After his freshie year, most of his friend group split up into separate hostels and the social aspect of watching games together diminished. Only during his final semester did the SOC start screening matches in a classroom, and Covid restrictions meant only a few matches were allowed to be screened. But those few games afforded a welcome opportunity for the “banter” to start up again.

What about WhatsApp groups, online fandom and fantasy leagues? 

Kshitij says there is an insti-wide WhatsApp group for football. Formed long ago, it initially stuck to general football, such as institute activities and announcements. Later, it became a space for fans to banter about teams and players or debate about match results, with activity reaching high and even spammy levels.

Santosh says that there are a few cliques, based on team or region, which are quite active. Most people have their own smaller WhatsApp groups with friends too, which offer different environments to discuss games. He does note that in his opinion, while real life meetups are really fun, online groups don’t fully make up for that experience. He also says, however, that there isn’t too much of a difference between online and offline fandom, except “whether you are willing to face the humiliation if your team loses. Online, all you need to do is leave the call.”

Aahana, meanwhile, feels there is a big difference.

“Yes there’s a big difference, streaming matches together online is fun, but sitting together and cheering for your team in person is a whole other experience.”

A lot of fans found that the experience of watching matches together over a Zoom call or a GMeet simply did not compare to sitting in a room together and yelling at the screen. Many felt that the energy of the room, the buzz, banter and camaraderie, could not be replicated online.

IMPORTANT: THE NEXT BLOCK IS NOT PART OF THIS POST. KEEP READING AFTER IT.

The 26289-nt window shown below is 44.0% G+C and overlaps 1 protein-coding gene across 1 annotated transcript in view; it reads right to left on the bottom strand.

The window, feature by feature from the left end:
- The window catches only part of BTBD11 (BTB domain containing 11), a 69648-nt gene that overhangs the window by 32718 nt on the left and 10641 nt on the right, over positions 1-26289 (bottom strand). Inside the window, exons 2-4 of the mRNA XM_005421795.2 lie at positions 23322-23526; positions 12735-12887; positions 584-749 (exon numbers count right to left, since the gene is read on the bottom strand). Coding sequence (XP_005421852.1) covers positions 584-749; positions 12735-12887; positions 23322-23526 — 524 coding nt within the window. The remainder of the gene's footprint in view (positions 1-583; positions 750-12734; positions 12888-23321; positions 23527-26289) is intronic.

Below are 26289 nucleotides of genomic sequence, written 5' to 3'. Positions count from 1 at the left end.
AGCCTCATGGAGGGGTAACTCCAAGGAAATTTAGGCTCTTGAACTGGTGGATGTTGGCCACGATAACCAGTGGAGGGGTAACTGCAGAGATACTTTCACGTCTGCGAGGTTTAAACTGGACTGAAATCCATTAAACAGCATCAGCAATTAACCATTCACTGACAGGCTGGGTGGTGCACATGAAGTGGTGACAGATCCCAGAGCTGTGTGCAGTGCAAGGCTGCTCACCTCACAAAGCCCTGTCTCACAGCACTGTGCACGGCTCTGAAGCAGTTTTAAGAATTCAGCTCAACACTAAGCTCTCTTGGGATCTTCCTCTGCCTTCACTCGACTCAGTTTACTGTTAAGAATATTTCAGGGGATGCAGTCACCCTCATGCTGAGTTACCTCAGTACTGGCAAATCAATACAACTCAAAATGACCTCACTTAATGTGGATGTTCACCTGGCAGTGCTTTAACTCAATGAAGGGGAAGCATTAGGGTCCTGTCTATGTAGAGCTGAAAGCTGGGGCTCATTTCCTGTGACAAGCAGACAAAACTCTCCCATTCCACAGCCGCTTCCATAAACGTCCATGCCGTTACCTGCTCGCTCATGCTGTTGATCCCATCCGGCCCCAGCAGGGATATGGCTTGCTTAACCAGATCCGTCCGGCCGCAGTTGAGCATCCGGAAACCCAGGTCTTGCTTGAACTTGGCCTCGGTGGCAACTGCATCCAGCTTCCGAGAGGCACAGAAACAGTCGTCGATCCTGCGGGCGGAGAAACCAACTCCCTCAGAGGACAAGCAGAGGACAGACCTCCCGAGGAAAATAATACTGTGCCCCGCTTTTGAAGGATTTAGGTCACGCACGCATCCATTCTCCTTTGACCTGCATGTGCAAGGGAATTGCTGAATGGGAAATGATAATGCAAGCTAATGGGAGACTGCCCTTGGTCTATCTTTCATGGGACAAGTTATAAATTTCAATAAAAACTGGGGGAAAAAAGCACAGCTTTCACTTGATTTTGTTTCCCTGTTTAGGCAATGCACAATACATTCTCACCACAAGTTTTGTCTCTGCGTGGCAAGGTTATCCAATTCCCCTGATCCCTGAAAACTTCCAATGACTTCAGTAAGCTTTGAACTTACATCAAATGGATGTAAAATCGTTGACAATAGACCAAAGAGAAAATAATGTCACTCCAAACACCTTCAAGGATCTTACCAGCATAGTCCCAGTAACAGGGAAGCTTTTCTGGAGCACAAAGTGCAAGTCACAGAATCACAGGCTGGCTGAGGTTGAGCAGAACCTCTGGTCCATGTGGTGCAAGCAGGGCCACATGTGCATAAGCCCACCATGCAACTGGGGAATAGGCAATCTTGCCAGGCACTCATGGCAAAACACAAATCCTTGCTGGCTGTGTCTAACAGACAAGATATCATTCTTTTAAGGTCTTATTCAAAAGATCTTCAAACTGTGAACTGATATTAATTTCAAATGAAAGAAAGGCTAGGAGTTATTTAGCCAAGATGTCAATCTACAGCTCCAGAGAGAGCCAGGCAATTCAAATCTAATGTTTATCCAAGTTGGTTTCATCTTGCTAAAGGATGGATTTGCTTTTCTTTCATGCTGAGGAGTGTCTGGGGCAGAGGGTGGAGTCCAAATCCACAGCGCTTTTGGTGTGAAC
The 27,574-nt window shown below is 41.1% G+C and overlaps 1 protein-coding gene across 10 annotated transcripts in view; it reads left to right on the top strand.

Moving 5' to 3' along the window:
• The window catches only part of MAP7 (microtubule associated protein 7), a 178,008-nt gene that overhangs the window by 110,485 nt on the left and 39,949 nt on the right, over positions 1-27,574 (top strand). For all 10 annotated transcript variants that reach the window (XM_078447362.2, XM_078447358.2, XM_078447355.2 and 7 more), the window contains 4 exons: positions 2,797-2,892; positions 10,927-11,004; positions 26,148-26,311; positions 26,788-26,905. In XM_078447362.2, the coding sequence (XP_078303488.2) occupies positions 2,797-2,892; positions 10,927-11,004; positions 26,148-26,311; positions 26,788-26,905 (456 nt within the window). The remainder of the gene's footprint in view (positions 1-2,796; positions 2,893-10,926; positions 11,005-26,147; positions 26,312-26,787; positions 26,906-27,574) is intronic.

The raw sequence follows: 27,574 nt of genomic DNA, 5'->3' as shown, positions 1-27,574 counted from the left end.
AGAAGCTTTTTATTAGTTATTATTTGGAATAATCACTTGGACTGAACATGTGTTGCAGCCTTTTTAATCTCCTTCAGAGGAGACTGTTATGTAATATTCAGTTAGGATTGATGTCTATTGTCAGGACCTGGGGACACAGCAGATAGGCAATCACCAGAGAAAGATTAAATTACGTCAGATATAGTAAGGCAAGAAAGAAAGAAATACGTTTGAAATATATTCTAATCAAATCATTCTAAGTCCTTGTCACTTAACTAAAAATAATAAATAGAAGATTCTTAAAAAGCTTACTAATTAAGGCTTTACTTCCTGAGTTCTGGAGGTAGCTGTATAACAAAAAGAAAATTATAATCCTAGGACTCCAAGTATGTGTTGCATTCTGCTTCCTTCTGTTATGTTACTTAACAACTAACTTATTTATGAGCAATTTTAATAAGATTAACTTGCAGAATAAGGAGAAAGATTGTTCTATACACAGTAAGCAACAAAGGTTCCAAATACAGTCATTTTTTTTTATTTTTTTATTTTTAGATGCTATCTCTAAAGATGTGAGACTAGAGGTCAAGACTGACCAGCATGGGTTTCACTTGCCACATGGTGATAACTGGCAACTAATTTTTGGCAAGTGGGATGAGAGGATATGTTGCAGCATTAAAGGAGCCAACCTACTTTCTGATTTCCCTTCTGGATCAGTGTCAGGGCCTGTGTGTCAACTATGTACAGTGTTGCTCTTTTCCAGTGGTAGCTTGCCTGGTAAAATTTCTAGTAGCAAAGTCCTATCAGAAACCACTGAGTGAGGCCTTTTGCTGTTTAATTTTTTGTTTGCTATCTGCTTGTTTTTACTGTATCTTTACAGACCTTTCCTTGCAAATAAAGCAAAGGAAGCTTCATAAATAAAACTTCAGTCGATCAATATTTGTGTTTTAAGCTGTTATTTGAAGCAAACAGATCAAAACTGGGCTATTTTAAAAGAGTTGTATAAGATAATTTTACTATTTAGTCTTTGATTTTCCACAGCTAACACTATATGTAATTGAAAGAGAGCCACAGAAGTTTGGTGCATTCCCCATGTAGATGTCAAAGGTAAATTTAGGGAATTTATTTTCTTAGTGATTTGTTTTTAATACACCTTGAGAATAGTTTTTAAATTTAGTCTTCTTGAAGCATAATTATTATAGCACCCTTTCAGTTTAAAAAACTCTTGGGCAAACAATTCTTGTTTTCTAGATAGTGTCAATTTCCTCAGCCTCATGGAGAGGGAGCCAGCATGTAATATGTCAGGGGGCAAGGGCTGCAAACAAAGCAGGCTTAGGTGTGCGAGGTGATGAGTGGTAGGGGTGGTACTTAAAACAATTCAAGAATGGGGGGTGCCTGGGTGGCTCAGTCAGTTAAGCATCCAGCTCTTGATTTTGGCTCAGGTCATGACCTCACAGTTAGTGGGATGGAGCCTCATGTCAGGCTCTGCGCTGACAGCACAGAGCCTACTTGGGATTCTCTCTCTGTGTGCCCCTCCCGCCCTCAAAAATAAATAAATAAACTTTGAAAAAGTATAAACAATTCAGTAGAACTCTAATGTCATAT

For Ananya Prakash, though, online fandom is a very positive experience that sparked her interest in football, albeit perhaps in a slightly different way. She says she got into football recently, in 2021. She has always been involved in cricket, and on Twitter she found a welcoming football community. “I could have conversations about the women’s game which the community would understand, unlike real life where only a handful actively followed the women’s game like I did.” She started following Chelsea soon after that, and the excitement of the Olympics cemented her interest in football.

Aditya says that the main group he’s in is quite active, with fans of many different clubs. They tend to discuss lineups, matches and transfer news. They also discuss something else that’s interesting: fantasy league. A fantasy league is a game in which people can make their own teams of actual players and accumulate points based on real-life performances.

There is an insti-wide fantasy league, but many individual friend groups have their own smaller leagues as well. The two most popular kinds of active leagues in insti are for the EPL and the UCL. Some people take the league very seriously and track goals, assists, clean sheets and their corresponding values in virtual points religiously, trying to stay ahead each week. Others, meanwhile, do it “as timepass” or mostly for fun. Kshitij jokes that he doesn’t participate as much in fantasy leagues because he can’t “live with hoping that Liverpool [the rival team] players score!”

Do you play?

A lot of football fans do play football. From NSO to the insti team, and from department matches to Schroeter, there are enough opportunities to get involved with the game. Some play for fun or during hostel tournaments, while others practice rigorously to be a part of the official team. Aahana says she was involved with NSO football, and now trains every weekend along with other girls in the hopes of getting onto insti’s first ever women’s football team.

The Beautiful Game

Football, as one of the world’s best loved sports, has a large following in insti, be it hardcore, devoted fans or casual viewers who keep up with the scores. It can be the cause of rancorous arguments and riotous banter, and it can also bring people together. At the end of the day, the popularity of football is here to stay. There will always be a dedicated crowd turning up to whichever matches the SOC screens, bantering about who the GOAT is in their WhatsApp groups, agonising over stats for their fantasy leagues, or just sitting back and enjoying the atmosphere of a good game.